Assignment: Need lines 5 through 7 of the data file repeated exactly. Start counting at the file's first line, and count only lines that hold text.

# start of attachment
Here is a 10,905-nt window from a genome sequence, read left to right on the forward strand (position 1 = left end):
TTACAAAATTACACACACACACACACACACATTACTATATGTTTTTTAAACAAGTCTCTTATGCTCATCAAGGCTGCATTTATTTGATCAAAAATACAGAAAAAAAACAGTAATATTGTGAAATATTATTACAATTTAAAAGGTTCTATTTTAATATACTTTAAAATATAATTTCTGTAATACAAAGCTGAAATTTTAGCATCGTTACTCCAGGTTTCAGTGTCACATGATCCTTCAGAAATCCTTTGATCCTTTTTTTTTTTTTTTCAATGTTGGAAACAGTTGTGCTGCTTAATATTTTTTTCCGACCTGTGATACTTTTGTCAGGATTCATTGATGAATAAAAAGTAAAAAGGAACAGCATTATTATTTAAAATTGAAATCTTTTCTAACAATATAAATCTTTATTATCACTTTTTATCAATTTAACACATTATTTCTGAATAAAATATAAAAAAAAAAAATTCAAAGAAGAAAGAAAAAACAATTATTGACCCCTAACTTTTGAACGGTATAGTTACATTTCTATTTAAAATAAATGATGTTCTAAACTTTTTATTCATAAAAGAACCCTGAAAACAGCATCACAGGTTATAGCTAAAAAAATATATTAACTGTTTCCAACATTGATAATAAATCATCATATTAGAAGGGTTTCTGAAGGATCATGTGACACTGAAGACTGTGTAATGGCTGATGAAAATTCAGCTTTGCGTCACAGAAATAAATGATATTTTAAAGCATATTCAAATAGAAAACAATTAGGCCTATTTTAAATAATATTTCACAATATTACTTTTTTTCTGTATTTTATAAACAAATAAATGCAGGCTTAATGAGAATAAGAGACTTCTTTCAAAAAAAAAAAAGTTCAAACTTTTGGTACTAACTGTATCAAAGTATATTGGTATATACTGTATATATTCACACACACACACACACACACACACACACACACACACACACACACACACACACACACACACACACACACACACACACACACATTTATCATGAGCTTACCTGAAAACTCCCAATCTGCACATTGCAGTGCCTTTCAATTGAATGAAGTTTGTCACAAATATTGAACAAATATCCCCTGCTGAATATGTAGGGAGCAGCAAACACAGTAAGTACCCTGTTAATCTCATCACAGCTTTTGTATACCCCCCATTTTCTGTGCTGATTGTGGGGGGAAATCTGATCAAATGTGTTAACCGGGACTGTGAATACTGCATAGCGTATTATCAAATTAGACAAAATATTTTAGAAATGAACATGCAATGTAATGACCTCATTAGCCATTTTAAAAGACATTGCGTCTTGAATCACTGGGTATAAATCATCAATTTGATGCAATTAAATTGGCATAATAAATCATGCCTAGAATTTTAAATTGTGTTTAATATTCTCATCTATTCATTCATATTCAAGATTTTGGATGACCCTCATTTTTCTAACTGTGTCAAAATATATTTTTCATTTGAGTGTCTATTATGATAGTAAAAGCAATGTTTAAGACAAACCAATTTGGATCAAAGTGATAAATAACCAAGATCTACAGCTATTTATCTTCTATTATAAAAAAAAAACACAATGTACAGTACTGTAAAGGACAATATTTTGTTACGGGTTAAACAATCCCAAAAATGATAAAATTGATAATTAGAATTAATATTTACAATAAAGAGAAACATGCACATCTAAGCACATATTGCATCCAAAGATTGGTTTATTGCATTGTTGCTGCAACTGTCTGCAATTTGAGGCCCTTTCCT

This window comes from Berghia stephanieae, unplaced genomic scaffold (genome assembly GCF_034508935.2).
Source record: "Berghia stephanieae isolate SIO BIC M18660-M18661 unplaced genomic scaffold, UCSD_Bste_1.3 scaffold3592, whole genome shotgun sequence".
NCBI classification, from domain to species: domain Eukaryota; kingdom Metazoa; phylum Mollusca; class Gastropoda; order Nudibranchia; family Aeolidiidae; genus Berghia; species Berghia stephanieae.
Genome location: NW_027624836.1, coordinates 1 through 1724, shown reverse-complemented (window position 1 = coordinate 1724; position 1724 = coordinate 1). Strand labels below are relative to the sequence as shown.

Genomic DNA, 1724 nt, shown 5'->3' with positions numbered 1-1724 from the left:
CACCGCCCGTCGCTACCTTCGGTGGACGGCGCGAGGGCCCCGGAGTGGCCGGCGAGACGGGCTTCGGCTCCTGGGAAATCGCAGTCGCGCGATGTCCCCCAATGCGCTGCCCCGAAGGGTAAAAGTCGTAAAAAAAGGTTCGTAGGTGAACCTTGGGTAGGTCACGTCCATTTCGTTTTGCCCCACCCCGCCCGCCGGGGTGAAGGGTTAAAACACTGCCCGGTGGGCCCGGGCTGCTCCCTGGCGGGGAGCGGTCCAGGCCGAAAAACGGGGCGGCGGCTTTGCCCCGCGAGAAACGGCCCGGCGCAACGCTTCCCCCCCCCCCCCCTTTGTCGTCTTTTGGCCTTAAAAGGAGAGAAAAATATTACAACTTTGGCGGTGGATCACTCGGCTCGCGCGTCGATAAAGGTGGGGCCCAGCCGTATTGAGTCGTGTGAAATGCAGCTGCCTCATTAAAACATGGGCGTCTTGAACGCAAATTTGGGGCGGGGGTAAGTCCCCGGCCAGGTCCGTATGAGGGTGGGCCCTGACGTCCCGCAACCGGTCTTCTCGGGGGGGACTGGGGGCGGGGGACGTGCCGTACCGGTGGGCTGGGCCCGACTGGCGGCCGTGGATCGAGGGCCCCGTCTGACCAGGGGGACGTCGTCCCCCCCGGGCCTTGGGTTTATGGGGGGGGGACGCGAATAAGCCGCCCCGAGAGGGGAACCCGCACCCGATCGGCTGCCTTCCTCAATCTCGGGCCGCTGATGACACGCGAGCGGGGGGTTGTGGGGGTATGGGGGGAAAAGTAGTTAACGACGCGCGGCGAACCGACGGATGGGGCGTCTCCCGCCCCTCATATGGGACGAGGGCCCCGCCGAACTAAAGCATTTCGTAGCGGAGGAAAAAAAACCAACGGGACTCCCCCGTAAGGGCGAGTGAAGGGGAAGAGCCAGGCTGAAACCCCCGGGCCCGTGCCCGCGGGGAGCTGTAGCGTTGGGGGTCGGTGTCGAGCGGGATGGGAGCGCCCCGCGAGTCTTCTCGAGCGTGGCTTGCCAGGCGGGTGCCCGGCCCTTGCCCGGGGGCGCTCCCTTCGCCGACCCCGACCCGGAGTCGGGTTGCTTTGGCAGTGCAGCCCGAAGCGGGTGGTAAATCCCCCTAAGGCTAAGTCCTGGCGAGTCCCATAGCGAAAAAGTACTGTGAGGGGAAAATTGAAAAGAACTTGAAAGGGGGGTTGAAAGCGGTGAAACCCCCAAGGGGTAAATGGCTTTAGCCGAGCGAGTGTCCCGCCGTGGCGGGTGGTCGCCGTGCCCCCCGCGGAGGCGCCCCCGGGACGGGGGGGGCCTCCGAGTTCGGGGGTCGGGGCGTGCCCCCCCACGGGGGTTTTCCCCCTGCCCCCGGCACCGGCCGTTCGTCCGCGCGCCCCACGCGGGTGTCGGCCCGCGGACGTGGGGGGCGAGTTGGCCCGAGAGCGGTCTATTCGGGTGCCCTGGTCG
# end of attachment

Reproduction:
NCBI classification, from domain to species: domain Eukaryota; kingdom Metazoa; phylum Mollusca; class Gastropoda; order Nudibranchia; family Aeolidiidae; genus Berghia; species Berghia stephanieae.
Genome location: NW_027624836.1, coordinates 1 through 1724, shown reverse-complemented (window position 1 = coordinate 1724; position 1724 = coordinate 1). Strand labels below are relative to the sequence as shown.

Genomic DNA, 1724 nt, shown 5'->3' with positions numbered 1-1724 from the left: